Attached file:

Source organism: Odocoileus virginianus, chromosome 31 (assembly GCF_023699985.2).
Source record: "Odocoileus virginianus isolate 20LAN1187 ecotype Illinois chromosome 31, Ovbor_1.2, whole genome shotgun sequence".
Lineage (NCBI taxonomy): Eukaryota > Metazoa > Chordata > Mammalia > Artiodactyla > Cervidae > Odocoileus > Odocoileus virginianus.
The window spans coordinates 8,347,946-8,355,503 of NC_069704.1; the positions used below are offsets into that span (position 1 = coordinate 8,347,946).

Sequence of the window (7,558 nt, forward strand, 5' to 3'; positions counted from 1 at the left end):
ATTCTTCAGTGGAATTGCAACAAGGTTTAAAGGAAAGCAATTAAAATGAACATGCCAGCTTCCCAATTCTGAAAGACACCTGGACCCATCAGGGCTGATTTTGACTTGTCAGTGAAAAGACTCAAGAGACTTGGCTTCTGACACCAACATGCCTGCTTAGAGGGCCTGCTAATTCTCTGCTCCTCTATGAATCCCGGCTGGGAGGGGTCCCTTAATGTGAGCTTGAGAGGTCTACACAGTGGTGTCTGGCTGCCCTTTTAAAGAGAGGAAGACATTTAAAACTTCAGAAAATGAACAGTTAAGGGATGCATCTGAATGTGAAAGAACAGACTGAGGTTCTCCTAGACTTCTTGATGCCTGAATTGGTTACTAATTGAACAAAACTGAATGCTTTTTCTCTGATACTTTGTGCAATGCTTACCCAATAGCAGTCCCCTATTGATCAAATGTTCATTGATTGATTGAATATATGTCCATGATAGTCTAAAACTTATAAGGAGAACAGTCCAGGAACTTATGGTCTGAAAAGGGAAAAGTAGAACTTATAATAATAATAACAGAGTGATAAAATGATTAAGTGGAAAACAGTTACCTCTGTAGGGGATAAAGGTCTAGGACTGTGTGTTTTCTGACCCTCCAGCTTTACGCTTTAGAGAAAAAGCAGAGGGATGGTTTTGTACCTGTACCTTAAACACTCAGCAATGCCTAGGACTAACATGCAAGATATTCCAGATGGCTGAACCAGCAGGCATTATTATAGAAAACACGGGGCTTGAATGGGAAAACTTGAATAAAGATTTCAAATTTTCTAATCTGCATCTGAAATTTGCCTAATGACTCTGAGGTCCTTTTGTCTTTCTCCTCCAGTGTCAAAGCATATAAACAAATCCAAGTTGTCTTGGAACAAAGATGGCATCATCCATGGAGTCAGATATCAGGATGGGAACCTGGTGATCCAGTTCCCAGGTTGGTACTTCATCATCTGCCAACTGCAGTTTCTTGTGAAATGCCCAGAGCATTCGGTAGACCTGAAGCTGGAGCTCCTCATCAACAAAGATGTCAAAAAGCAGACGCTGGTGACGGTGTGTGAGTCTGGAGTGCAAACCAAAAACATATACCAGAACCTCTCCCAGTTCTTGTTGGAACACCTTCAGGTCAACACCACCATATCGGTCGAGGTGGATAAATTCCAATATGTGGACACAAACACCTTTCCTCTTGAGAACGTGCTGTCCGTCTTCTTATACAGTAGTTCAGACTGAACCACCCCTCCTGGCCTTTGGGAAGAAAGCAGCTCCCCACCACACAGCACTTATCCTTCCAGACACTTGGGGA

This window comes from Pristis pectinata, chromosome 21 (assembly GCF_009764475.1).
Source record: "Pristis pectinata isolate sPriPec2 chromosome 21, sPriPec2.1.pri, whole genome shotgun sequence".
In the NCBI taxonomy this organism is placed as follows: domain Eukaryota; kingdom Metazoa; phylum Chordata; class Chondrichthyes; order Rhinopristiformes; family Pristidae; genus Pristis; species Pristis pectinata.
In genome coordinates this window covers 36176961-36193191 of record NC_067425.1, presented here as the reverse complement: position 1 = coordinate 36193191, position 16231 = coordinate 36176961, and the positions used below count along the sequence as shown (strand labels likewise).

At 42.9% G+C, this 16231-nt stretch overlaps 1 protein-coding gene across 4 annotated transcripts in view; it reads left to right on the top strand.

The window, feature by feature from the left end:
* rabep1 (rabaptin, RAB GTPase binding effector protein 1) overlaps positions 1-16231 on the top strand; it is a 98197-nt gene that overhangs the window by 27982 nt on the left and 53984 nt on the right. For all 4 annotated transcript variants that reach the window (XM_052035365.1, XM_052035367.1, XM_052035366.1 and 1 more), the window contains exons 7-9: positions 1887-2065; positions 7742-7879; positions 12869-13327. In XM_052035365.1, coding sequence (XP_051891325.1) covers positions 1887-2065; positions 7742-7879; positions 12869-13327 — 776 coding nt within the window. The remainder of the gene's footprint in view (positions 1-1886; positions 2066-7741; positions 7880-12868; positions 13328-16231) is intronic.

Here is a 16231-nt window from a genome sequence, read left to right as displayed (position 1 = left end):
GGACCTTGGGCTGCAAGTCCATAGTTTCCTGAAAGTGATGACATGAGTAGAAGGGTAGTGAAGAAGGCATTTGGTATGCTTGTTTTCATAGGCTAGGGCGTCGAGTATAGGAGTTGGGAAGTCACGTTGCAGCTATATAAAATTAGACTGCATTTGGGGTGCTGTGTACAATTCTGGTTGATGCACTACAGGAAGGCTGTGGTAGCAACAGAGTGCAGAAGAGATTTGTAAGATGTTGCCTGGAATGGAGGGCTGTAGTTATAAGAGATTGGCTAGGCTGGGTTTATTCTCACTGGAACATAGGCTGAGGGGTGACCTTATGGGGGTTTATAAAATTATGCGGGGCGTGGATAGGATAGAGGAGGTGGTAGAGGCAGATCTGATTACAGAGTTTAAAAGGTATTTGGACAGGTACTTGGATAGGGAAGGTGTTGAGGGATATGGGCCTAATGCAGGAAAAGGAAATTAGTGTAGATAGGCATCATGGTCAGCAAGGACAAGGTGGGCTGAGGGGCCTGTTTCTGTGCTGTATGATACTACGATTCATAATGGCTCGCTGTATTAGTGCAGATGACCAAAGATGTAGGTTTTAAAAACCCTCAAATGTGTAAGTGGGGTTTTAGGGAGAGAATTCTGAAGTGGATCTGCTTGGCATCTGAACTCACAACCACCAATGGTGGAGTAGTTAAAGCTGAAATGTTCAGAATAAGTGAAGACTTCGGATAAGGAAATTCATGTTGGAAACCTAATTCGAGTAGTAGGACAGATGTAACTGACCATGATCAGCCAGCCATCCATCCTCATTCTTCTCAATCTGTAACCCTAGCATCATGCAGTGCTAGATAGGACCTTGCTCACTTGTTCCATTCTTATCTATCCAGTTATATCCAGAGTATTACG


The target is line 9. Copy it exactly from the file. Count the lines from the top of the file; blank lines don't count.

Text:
In the NCBI taxonomy this organism is placed as follows: domain Eukaryota; kingdom Metazoa; phylum Chordata; class Chondrichthyes; order Rhinopristiformes; family Pristidae; genus Pristis; species Pristis pectinata.